A potential transition is complicated by the sudden hospitalization of Czech President Milos Zeman on Sunday with an undisclosed condition. If Zeman’s condition does not improve, the task of choosing the leader of a new government falls on the speaker of the Chamber of Deputies, a position currently held by a member of the ANO. The opposition is expected to vote in a new speaker later in the month, and the legislature could declare Zeman unfit to perform his duties—which would send the country into constitutionally uncharted waters.

Iraq’s election. The results of Iraq’s parliamentary election are expected today with turnout figures suggesting most Iraqis voted with their feet. A turnout of just 41 percent in Sunday’s vote marks the lowest voter participation since elections were introduced following the fall of then-Iraqi dictator Saddam Hussein in 2003.


Keep an Eye On

South Korea’s presidential contest. Lee Jae-myung, the governor of South Korea’s Gyeonggi province, will stand for the ruling Democratic Party in next year’s presidential contest after winning 50.3 percent of the vote in the party’s primary on Sunday. Lee has led most opinion polls heading into the March election, when he is likely to face conservative challenger Yoon Seok-youl, who most recently served as South Korea’s prosecutor general.

China-Taiwan tensions. Taiwanese President Tsai Ing-wen vowed not to “bow to pressure” from Beijing on Sunday following earlier remarks from Chinese President Xi Jinping reiterating calls for unification with the island it claims as its own territory. Both were speaking at events commemorating the 110th anniversary of the end of Chinese imperial rule. The remarks come amid increasing tensions in the region exacerbated by repeated incursions into Taiwan’s air defense identification zone by Chinese planes and the recent revelation that U.S. troops have been training Taiwanese forces for at least a year.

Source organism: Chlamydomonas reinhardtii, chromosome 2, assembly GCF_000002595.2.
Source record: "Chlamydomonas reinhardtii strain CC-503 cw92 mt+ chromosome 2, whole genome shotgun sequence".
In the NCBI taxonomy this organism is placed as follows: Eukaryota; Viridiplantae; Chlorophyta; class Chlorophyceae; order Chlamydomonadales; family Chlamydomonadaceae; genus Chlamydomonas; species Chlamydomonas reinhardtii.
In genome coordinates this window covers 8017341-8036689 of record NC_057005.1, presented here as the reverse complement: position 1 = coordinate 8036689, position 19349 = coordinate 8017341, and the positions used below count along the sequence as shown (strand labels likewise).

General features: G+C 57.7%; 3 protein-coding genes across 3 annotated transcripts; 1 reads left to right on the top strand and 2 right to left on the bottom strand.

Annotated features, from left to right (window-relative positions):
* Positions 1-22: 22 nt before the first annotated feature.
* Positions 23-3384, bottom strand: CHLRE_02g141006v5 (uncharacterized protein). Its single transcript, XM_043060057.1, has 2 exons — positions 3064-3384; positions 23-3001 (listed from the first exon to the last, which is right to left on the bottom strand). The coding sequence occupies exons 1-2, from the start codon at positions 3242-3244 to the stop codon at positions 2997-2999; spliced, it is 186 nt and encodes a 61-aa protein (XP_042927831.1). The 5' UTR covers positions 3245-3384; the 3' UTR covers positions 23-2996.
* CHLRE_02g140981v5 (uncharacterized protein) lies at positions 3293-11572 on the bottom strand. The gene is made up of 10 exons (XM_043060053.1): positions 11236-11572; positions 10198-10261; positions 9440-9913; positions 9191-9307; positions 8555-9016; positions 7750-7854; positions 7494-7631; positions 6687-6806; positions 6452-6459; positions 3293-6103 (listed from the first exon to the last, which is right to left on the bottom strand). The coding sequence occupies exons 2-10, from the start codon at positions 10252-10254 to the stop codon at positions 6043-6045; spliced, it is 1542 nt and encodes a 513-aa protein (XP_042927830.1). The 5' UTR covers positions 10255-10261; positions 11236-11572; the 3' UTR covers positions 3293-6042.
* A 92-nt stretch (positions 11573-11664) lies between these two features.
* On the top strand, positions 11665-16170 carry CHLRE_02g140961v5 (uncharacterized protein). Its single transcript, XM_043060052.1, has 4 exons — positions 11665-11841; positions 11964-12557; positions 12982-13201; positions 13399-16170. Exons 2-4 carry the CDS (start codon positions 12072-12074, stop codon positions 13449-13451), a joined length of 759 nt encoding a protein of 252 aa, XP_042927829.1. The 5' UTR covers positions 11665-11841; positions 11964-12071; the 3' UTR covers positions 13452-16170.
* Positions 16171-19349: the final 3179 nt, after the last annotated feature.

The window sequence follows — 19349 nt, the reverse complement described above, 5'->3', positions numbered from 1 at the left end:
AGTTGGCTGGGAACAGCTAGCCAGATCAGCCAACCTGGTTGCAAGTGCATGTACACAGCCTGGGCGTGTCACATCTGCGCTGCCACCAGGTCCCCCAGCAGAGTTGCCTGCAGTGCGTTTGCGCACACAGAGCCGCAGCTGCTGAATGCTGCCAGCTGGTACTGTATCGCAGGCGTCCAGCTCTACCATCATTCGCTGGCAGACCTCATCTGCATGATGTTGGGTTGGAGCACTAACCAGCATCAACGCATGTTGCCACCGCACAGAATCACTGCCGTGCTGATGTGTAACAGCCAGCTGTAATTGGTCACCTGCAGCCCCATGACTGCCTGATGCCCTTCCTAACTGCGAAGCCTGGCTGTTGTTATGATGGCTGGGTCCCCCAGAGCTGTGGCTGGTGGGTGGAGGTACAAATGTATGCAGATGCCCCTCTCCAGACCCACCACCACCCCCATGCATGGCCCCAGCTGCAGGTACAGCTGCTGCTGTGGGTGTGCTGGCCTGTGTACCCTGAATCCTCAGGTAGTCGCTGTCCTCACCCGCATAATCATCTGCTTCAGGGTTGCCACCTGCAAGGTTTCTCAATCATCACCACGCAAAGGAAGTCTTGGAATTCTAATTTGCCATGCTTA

Sankara trial. Fourteen people go on trial today in Burkina Faso for the murder of revolutionary leader Thomas Sankara, 34 years after his assassination. Blaise Compaoré, Sankara’s immediate successor as president up until he fled to the Ivory Coast in 2014, will be tried in absentia.


Odds and Ends

Spies looking for the classified details on French and British weaponry have a new shortcut: the online forum for the video game War Thunder, which is prized for its accurate designs of modern and historical combat vehicles.

The most recent security breach came after a user—claiming to be a French tank crew member—posted sections of the French Leclerc tank’s classified manual to win an argument over whether the game’s representation matched up with reality.

It is the second time this year that the game’s forum has been the site of a classified leak. In July, a user claiming to be a British Challenger 2 tank commander posted the machine’s classified specifications to help improve the in-game tank. Responding to the most recent breach, moderators on the forum reminded users “it’s not funny to leak classified documents of modern equipment.”

Colm Quinn is the newsletter writer at Foreign Policy. Twitter: @colmfquinn